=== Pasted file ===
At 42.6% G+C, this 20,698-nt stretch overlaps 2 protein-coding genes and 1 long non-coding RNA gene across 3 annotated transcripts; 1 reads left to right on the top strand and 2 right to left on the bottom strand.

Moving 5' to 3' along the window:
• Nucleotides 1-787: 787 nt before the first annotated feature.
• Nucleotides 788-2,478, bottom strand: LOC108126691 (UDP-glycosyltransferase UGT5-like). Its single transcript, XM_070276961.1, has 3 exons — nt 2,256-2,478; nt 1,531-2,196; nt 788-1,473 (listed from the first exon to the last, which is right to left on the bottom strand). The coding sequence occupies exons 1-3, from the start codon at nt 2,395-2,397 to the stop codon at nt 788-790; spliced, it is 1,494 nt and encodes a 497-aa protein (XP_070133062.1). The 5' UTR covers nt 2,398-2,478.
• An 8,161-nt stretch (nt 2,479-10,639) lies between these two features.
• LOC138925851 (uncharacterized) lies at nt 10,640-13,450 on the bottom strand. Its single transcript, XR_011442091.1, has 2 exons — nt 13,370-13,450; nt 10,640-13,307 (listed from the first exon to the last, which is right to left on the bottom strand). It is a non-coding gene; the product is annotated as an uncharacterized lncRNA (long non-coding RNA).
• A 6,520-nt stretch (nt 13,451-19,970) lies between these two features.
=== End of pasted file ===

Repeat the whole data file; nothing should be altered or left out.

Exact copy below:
At 42.6% G+C, this 20,698-nt stretch overlaps 2 protein-coding genes and 1 long non-coding RNA gene across 3 annotated transcripts; 1 reads left to right on the top strand and 2 right to left on the bottom strand.

Moving 5' to 3' along the window:
• Nucleotides 1-787: 787 nt before the first annotated feature.
• Nucleotides 788-2,478, bottom strand: LOC108126691 (UDP-glycosyltransferase UGT5-like). Its single transcript, XM_070276961.1, has 3 exons — nt 2,256-2,478; nt 1,531-2,196; nt 788-1,473 (listed from the first exon to the last, which is right to left on the bottom strand). The coding sequence occupies exons 1-3, from the start codon at nt 2,395-2,397 to the stop codon at nt 788-790; spliced, it is 1,494 nt and encodes a 497-aa protein (XP_070133062.1). The 5' UTR covers nt 2,398-2,478.
• An 8,161-nt stretch (nt 2,479-10,639) lies between these two features.
• LOC138925851 (uncharacterized) lies at nt 10,640-13,450 on the bottom strand. Its single transcript, XR_011442091.1, has 2 exons — nt 13,370-13,450; nt 10,640-13,307 (listed from the first exon to the last, which is right to left on the bottom strand). It is a non-coding gene; the product is annotated as an uncharacterized lncRNA (long non-coding RNA).
• A 6,520-nt stretch (nt 13,451-19,970) lies between these two features.